Commercial fishing vessels at greatest risk of encountering rare Māui dolphins will be required to operate with on-board cameras from 1 November, the Government has announced.
The Budget has set aside $17.1 million over four years for purchase, installation and maintenance of the cameras on up to 28 vessels. It will also cover the costs of storage, review and analysis of the footage.
The announcement comes ahead of the release of a review of the Hector’s and Māui Dolphin Threat Management Plan which will go out for public consultation shortly.
The SMC gathered expert reaction to the announcement.
Professor Stephen Dawson, Head of Marine Science Department, University of Otago, comments:
“Mandating cameras on fishing boats in Māui dolphin habitat is progress of a sort, but it is not what Māui dolphins need, because it does not reduce the risk to their critically endangered population.
“The action that is needed is to get fishing methods that kill dolphins (ie. gillnetting and trawling) out of Māui dolphin habitat.
“We do not need to prove that gillnetting and trawling pose serious threats to dolphins. This is well established for this species, and for other dolphins and porpoises world wide. And, the Māui dolphin is now so rare that we are well beyond the point of trying to determine how often they get entangled. Put simply, Māui dolphins cannot afford ANY more entanglements. If we value these dolphins, the problem fishing methods must be removed from their habitat. There are around 60 of these dolphins left – this problem is too urgent to delay protection while doing more research.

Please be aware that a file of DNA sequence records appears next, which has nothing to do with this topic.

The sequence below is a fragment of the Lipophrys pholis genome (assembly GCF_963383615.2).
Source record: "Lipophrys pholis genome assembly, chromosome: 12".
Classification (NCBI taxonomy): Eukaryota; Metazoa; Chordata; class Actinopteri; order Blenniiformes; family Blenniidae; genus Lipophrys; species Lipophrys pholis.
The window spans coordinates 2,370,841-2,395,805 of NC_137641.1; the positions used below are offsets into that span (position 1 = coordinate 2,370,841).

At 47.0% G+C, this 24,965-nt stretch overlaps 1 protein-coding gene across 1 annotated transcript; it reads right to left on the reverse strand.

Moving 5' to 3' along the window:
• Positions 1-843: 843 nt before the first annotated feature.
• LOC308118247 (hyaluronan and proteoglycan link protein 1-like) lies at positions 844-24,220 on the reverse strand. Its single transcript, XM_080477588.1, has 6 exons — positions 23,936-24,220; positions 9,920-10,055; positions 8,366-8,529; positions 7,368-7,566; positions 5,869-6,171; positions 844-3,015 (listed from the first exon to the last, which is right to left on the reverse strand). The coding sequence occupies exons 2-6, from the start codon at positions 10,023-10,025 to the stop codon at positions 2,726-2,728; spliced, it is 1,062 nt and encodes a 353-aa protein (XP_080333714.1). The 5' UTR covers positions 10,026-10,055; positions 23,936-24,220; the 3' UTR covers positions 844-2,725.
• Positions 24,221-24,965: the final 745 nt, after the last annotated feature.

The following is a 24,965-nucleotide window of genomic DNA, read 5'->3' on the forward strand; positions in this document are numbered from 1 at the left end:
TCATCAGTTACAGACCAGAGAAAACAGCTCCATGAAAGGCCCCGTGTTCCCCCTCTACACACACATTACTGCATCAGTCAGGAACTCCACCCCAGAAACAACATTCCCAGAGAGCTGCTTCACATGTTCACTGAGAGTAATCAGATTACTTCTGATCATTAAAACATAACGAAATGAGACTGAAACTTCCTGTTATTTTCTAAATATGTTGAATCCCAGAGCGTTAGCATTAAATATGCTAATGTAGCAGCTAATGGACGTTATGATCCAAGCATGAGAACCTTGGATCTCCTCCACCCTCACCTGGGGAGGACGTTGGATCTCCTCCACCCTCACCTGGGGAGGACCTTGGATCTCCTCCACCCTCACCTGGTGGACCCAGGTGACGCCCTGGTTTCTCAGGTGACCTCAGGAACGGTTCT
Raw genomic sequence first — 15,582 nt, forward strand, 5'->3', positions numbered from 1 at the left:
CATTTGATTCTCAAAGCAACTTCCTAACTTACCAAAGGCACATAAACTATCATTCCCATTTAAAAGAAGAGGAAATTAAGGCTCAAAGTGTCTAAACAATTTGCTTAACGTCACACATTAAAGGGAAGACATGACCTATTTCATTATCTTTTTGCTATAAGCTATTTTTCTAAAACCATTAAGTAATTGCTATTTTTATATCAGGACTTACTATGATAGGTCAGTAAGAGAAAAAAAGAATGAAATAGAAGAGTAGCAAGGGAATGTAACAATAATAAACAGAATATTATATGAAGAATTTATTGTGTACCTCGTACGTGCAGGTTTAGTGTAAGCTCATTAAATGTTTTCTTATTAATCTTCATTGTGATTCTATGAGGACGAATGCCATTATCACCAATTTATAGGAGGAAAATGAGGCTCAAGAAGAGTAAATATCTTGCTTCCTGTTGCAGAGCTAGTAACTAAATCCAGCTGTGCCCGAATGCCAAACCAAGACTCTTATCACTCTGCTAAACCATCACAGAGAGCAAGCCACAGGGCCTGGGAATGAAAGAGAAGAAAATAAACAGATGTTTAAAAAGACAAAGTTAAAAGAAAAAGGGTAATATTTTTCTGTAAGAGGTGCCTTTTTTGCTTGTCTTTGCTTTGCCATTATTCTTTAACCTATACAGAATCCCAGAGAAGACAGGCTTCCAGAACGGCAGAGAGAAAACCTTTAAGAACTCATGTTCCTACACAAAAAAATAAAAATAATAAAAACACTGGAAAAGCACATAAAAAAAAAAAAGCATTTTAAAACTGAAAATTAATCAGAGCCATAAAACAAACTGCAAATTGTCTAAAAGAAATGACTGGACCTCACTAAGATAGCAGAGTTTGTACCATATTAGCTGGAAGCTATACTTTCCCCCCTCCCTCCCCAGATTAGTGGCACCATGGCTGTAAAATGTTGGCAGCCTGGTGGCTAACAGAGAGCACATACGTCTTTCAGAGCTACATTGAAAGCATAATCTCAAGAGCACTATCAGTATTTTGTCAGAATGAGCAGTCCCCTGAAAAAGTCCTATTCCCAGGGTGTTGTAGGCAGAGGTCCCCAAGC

“International wildlife management agencies, such as the International Union for the Conservation of Nature and Natural Resources (IUCN) and the International Whaling Commission (IWC) have both made strong statements urging New Zealand to better protect these dolphins in all waters less than 100 metres deep (at least 20 nautical miles offshore).
“The idea of mandating cameras on trawlers and gillnetters is good, but it should be applied in waters more than 100m deep, while at the same time banning gillnets and trawling in all waters less than 100m deep.”
No conflict of interest.
Associate Professor Rochelle Constantine, conservation biologist, University of Auckland, comments:
“Given their critically endangered status, measures to determine and mitigate risks to the Māui dolphins are welcome. With ~63 Māui dolphins over one year of age left, it is very difficult to determine their distribution and human threats. The use of cameras on fishing boats, when used properly, could be a huge step forward in our understanding and management of the world’s rarest dolphin.”
Conflict of interest statement: Principal Investigator on Maui and Hector’s dolphin research; Member of the scientific advisory group for the Hector’s and Maui Dolphin Threat Management Plan; Member of the New Zealand Threat Classification System for Marine Mammals.